If Fromm had proven to be a better option during the spring — or Eason had been underwhelming enough for it to be a cause for concern — don’t you think Smart would have held off putting Eason at the top of the depth chart? Further, isn’t two drives a ridiculously small sample size to conclude Eason hadn’t shown any progress since the end of last season?

Let’s also put what Fromm did in perspective.

Yes, for a true freshman playing in the first college game — in front of the biggest crowd he’s ever performed in front of — last Saturday was impressive. But consider the level of competition. Appalachian State ain’t Alabama. Appalachian State isn’t even North Carolina, Georgia’s opponent in last season’s opener. That Tar Heels squad was coming off an 11-win campaign in 2015, and featured a team that included quarterback Mitch Trubisky, the No. 2 pick in this year’s NFL Draft.

Fromm’s showing was an above-average performance for a true freshman quarterback playing against a stellar squad from the Sun Belt. Nothing more, nothing less.

We’ll have a far better read on Fromm’s future after this weekend.

The Fighting Irish had three sacks and 11 tackles for loss in last week’s 49-16 victory over Temple. And it was one of the nation’s best against the pass last season, allowing just 196.8 yard per game, which ranked 21st in the FBS. Further, five freshmen in that secondary saw significant time in 2016; that group is back, a year older and a year wiser.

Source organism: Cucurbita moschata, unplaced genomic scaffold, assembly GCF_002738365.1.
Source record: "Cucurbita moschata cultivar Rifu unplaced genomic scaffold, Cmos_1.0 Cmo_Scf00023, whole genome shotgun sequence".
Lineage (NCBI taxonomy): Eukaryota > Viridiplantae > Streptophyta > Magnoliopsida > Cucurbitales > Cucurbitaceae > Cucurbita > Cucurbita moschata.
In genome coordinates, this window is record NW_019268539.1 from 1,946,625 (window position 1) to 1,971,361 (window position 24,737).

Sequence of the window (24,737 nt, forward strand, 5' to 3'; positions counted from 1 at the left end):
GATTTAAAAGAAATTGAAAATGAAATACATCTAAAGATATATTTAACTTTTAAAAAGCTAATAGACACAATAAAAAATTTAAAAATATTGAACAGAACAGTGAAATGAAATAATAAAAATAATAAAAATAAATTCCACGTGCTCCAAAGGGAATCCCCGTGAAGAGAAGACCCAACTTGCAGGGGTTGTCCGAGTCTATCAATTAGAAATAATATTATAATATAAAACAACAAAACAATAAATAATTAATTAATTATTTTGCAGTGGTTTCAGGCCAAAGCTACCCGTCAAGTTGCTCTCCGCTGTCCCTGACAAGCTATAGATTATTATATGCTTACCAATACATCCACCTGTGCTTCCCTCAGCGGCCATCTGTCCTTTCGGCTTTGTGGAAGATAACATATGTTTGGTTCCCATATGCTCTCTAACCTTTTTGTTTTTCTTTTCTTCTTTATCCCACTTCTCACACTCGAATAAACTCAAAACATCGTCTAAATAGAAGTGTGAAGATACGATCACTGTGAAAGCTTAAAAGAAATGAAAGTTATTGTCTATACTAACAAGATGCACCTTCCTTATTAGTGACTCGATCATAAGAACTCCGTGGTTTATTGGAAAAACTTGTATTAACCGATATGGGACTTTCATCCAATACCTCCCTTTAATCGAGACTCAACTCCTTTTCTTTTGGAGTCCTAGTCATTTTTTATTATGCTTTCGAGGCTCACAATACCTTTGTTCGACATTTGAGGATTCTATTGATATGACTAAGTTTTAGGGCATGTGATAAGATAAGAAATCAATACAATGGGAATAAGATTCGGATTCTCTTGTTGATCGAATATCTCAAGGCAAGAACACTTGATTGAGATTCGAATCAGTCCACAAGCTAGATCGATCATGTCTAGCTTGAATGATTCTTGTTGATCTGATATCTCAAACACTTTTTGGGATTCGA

The largest unknown about the Irish defense, then, is that it is in its first season under coordinator Mike Elko, who served in the same capacity at Wake Forest from 2014-16.

Elko’s specialty happens to be safeties. Last season, he helped Wake Forest strong safety Jessie Bates III finish as the runner-up for ACC Defensive Rookie of the Year and earn a spot on USA Today’s freshman All-America team.

That makes Saturday a perfect test for Fromm. If he can excel against the defense — specifically, the secondary — that Elko throws at him, it bodes well for him as the season goes on.

Whether that comes in a starting role or as Eason’s backup remains to be seen.

It will be determined by a trio of questions: First and foremost, how much time will Eason miss? How does Fromm fare in Eason’s absence? And, when all things are equal, which player does the coaching staff believes has a higher ceiling — in short, which one gives the Bulldogs the best chance to end their long-awaited national title drought?

The list of starting quarterbacks who lost their job due to injury and never got it back is a long one.

There was a notable example in the NFL last season: Dallas rookie signal-caller Dak Prescott played so well after Tony Romo got hurt that the latter is now in the television booth. A similar injury situation begat Tom Brady, who drop-kicked Drew Bledsoe out of New England in 2001 and never looked back.

If Fromm struggles while Eason is sidelined, the sophomore will immediately reclaim the job when he’s healthy. If Fromm shines, Eason might as well get used to being a backup. But if Fromm is good-but-not-great — moments of brilliance juxtaposed alongside typical, understandable freshman mistakes — then Georgia will have a tough decision on its hands.

If that’s the case, make sure you know how to spell “controversy.”